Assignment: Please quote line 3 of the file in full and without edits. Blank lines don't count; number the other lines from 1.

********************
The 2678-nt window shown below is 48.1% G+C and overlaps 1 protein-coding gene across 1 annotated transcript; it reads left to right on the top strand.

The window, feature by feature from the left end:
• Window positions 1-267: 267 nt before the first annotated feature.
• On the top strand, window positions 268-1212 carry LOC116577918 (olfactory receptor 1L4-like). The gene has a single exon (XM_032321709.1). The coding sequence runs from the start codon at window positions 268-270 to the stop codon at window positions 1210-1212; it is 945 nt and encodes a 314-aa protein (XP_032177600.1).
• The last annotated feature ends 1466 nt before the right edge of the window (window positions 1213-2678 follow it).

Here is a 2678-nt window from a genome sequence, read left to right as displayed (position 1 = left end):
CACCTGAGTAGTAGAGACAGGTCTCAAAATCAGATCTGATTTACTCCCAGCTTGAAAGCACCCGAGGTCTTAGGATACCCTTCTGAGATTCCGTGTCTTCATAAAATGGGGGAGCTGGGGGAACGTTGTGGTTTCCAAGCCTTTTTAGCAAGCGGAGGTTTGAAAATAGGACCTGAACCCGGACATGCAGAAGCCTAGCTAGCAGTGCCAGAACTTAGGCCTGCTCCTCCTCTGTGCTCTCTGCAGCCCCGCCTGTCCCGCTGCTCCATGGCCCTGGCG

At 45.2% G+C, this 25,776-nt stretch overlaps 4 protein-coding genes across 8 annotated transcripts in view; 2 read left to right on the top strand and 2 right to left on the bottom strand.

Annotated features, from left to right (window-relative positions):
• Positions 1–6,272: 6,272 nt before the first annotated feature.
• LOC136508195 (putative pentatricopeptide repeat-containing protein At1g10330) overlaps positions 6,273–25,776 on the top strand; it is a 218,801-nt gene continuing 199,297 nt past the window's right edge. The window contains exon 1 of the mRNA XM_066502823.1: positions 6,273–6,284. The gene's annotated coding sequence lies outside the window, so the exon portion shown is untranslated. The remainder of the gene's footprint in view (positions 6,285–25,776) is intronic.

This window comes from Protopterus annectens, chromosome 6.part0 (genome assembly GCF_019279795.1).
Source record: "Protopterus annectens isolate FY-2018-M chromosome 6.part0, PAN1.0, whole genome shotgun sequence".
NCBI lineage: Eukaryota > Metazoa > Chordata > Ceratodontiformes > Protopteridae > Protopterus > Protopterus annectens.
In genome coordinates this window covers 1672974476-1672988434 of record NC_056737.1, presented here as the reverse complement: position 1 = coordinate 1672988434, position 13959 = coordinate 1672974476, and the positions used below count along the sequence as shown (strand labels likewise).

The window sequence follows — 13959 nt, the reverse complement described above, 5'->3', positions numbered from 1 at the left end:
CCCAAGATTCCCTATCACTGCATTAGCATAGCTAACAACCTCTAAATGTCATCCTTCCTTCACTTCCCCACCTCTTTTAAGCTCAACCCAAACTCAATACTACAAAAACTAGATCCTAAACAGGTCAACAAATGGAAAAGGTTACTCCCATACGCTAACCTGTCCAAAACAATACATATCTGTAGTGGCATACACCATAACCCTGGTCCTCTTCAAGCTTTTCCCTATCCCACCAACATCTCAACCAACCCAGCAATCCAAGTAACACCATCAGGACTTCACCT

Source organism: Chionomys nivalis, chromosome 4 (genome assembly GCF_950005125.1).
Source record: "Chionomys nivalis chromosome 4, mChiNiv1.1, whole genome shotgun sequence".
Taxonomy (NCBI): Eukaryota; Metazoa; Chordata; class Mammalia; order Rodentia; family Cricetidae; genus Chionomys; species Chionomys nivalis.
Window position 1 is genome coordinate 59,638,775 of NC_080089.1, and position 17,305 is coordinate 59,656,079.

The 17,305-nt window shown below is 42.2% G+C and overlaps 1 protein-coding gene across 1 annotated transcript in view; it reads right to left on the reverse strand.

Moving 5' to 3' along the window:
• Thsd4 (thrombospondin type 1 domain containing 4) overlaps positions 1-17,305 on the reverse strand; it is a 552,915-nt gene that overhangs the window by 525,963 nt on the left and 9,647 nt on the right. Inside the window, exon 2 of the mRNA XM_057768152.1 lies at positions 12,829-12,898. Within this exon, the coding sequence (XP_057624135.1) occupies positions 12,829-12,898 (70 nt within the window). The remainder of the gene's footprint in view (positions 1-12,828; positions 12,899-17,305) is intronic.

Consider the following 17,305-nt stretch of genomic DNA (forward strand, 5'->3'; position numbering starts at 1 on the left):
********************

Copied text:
• Window positions 1-267: 267 nt before the first annotated feature.